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Passwords without Post-its

This user-submitted tip suggests the use of a formulaic non-alpha character subsitution system to increase password security.

This tip was submitted to the Tip Exchange by member Rodney Pieper. Let other users know how...

useful it is by rating the tip below.

1. Take a short sentence. It needs to be at least eight words long. For example: "On top of a pizza all covered with cheese."

2. Take the first letter of each word -- i.e. "otoapacwc."

3. Convert a letter to a non-alpha character. Use some changing standard.

For example, this convert the letter a to @. Next month use a different sentence and convert the letter o to 0 (zero).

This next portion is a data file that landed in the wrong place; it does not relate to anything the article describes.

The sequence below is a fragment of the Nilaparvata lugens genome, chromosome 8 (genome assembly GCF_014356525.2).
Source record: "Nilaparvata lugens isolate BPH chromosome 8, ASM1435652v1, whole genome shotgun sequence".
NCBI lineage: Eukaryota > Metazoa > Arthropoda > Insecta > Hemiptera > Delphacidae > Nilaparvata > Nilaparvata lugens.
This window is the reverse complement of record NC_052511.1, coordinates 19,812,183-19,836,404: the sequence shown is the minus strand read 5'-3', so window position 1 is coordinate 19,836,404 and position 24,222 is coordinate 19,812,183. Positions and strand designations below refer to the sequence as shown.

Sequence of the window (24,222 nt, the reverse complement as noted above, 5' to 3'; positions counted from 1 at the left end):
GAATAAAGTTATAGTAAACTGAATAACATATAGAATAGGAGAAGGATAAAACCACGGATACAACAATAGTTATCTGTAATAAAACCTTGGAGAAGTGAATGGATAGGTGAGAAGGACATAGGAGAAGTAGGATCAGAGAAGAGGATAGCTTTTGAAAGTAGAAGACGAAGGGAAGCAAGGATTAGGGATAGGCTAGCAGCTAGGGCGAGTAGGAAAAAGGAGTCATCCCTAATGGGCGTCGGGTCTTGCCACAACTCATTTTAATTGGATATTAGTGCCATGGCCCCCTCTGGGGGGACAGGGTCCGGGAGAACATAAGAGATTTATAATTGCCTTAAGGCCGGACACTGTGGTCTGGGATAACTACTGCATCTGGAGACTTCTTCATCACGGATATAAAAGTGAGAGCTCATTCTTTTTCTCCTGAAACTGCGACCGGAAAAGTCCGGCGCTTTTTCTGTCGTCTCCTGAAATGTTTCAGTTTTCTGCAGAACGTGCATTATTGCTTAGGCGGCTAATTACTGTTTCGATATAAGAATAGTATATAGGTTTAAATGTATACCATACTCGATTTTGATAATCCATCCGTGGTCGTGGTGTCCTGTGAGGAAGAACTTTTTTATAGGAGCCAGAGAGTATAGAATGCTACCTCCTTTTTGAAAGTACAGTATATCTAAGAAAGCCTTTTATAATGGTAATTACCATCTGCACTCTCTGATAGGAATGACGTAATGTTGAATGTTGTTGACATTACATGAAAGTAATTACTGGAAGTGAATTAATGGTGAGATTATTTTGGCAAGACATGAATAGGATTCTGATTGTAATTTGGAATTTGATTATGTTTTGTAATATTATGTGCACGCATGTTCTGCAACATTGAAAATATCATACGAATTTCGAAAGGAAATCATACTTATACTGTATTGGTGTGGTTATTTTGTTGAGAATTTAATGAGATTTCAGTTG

Common substitutions are:

 i - 1 s - $ c - ( a - @ o - 0 e - 3 h - #

Normally you should convert two letters to non-alpha characters.

Password is: oto@p@cwc or 0t0apacwc or otoapa(w(.

Password phrases that bear some meaning to the user are easier to remember than a single password, and using the substitution will make for a reasonably strong password.

This was last published in March 2003

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